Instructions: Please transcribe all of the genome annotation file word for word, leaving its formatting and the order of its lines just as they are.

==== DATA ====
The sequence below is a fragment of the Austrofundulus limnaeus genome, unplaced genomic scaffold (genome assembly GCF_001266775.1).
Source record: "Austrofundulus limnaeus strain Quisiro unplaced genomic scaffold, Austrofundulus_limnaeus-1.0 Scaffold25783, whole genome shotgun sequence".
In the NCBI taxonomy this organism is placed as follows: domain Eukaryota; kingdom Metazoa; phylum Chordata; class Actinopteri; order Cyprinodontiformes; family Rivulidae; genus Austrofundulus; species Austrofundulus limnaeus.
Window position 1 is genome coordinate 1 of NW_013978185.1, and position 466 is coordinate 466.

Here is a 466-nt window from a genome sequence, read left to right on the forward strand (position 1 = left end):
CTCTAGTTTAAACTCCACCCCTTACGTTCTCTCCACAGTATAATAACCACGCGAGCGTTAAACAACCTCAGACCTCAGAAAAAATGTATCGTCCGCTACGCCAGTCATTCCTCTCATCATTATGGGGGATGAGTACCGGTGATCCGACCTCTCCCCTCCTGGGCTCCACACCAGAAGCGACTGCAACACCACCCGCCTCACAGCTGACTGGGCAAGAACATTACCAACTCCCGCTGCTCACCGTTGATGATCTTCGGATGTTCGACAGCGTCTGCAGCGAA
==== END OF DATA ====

The sequence below is a fragment of the Austrofundulus limnaeus genome, unplaced genomic scaffold (genome assembly GCF_001266775.1).
Source record: "Austrofundulus limnaeus strain Quisiro unplaced genomic scaffold, Austrofundulus_limnaeus-1.0 Scaffold25783, whole genome shotgun sequence".
In the NCBI taxonomy this organism is placed as follows: domain Eukaryota; kingdom Metazoa; phylum Chordata; class Actinopteri; order Cyprinodontiformes; family Rivulidae; genus Austrofundulus; species Austrofundulus limnaeus.
Window position 1 is genome coordinate 1 of NW_013978185.1, and position 466 is coordinate 466.

Here is a 466-nt window from a genome sequence, read left to right on the forward strand (position 1 = left end):
CTCTAGTTTAAACTCCACCCCTTACGTTCTCTCCACAGTATAATAACCACGCGAGCGTTAAACAACCTCAGACCTCAGAAAAAATGTATCGTCCGCTACGCCAGTCATTCCTCTCATCATTATGGGGGATGAGTACCGGTGATCCGACCTCTCCCCTCCTGGGCTCCACACCAGAAGCGACTGCAACACCACCCGCCTCACAGCTGACTGGGCAAGAACATTACCAACTCCCGCTGCTCACCGTTGATGATCTTCGGATGTTCGACAGCGTCTGCAGCGAA